W – David PeposeA – Jorge Santiago JrC – Jasen SmithL – Colin Bell In the words of a famous former Food Network star, “Let’s kick it up a notch!” Here in the second issue of volume two that’s exactly what the creative team behind Spencer & Locke has done. With our new villain, Roach, it really looked as though we’d be getting a much bigger dive into ‘self’ (Locke) and the action presented in this issue follows up on that in my opinion. The entirety of the concept calls upon a certain level of suspending belief and that’s where the action for this issue calls us. A few spots truly engage that suspension but it isn’t out of line or misplaced with how things are done in conveying this story. It works, and for my money, makes the entirety of it that much better. Combined with the purposeful stylistic changes and some choice panel/page layouts, the look of this book continues to be an absolute treat on the eyes on top of adding to the story telling.
I’m not sure if it will go anywhere or not but there was a particular little line of dialogue that stuck out to me. As WE know, Spencer is all in Locke’s head. While speaking to him, Locke is asked “Talking to yourself back there Locke?” And, after he replies gets the follow up “Just always thought you were a creepy little bastard.” In the context of the ‘known’ we understand about the S&L universe it doesn’t really come off at all, let alone as anything significant. This issue opened up that universe tremendously though. It was the kind of issue that you’d look back on down the line and view as the one that saw the doors kicked open and the first images of ‘everything else that exists’ shining through. Why do I say that? Well, for as much of a progression of the arc as we got from the “main” characters, we got huge narrative driving from other members of the cast.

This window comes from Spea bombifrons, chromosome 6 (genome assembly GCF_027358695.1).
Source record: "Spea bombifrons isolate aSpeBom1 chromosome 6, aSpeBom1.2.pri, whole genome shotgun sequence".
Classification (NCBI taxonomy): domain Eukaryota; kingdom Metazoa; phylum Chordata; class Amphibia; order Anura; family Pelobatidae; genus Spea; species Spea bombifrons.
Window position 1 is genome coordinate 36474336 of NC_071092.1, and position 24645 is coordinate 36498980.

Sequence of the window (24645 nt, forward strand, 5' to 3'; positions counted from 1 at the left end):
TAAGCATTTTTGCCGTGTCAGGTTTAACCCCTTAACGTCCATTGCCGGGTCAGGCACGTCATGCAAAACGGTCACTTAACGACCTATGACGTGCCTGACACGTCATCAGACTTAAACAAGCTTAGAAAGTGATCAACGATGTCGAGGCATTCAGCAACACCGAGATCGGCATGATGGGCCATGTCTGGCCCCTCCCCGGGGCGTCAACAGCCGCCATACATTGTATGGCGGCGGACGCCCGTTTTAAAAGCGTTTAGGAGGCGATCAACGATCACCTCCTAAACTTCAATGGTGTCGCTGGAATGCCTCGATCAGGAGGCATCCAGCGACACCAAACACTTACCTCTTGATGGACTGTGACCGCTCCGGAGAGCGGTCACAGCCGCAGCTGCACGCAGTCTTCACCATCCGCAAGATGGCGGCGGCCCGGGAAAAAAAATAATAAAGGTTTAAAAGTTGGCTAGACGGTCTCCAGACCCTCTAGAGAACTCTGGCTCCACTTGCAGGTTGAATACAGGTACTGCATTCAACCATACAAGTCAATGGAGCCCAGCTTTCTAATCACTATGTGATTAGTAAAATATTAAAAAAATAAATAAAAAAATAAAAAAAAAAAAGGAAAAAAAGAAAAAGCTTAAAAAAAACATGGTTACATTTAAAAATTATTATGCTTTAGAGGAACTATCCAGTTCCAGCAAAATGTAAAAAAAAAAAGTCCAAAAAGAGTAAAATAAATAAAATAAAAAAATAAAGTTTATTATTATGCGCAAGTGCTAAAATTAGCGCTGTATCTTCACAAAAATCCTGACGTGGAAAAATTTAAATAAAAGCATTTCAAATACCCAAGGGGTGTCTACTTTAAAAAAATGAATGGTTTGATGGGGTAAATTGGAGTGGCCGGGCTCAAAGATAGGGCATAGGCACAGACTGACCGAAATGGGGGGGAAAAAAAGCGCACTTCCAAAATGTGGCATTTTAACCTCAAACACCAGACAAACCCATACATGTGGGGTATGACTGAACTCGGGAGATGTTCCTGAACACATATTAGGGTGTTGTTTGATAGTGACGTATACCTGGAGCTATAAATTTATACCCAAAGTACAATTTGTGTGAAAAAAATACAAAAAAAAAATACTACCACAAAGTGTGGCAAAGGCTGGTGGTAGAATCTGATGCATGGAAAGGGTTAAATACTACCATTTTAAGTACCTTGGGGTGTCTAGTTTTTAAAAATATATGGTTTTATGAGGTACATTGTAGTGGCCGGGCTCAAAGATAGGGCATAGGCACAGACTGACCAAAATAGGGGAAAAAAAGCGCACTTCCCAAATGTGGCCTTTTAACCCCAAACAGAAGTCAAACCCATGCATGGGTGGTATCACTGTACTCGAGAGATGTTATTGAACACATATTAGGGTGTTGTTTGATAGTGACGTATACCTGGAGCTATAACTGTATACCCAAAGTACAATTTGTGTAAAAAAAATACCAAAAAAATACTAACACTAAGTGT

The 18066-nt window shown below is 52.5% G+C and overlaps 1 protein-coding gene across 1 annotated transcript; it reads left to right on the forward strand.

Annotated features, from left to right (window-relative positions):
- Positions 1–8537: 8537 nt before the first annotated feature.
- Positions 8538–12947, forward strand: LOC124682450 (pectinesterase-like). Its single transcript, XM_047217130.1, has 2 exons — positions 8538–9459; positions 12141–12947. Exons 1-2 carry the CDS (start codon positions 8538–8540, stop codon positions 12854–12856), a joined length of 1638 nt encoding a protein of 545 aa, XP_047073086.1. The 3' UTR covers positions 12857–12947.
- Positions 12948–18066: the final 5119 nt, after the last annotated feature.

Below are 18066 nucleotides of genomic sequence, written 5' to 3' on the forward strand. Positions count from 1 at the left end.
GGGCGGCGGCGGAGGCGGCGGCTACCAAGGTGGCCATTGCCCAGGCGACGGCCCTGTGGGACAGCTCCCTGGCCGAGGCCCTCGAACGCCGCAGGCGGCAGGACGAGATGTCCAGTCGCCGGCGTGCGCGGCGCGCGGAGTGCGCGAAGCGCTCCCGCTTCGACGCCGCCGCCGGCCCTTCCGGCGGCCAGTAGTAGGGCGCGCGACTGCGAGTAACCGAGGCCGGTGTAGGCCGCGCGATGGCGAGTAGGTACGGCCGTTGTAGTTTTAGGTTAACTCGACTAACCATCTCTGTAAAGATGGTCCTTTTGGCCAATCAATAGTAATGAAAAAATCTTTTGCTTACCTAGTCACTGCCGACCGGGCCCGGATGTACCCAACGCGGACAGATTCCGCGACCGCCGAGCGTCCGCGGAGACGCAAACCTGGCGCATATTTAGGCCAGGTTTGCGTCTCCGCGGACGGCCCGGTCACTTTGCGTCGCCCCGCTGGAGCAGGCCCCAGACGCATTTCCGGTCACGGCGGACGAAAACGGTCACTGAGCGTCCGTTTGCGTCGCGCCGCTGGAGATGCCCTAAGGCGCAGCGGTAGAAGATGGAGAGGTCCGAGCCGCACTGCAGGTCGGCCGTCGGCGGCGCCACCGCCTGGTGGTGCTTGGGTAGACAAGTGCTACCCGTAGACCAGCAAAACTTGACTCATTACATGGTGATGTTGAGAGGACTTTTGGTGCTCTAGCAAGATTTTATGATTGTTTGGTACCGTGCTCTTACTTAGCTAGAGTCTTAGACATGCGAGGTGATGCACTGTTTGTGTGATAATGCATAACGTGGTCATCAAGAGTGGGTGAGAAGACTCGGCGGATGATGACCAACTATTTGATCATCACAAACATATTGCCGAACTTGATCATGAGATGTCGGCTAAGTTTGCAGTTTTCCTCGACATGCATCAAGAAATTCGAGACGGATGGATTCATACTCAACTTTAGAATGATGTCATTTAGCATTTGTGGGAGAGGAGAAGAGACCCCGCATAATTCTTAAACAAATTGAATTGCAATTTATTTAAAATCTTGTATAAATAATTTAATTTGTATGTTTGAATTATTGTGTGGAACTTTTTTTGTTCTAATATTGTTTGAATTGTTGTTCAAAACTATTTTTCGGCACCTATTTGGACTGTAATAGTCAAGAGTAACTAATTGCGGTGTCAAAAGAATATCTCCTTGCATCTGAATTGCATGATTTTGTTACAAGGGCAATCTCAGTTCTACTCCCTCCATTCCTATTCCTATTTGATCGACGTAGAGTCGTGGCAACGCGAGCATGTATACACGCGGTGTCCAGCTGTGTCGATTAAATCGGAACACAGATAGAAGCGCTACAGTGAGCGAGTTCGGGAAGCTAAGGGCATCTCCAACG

The ladies took the wheel this issue. While the boys were out back rough-housing we got entirely new perspectives on it all thanks to Melinda and Hero. This opening up and focus outside of S&L (in fact Spencer was but a figment in this issue, cough) has brought an entirely new view through which this book can be seen. There are some commonalities drawn between Locke and Melinda. With the two being who and what they are (and their lives are what they are) the dynamic of “effect” on people is illustrated without even trying. This is where the genius of this book shines. Yes, there’s more of the same as we get filled in on Roach’s past and how he’s come to be a mirror image of Locke essentially. But the driver of the narrative here is the book itself and this issue does an impeccable job of taking the wheel.
In addition to the jump in characters driving the narrative, this issue is FILLED with driving points outside of Locke, Spencer, and our new villain Roach. There is plenty within the pages to refresh all of us on just how it all works in the S&L universe. Open your eyes and pay a bit more attention and you’ll see just how much we’re being told (see that marriage counseling clinic in the background, for instance). There are little drops like that all throughout the issue (notice the cameos) that show the driving forces behind the narrative and also where it is going.
This book continues to impress and treat on multiple levels. Hell, even the SFX take you on a ride in this book.
Pick it up folks, you’ll love it.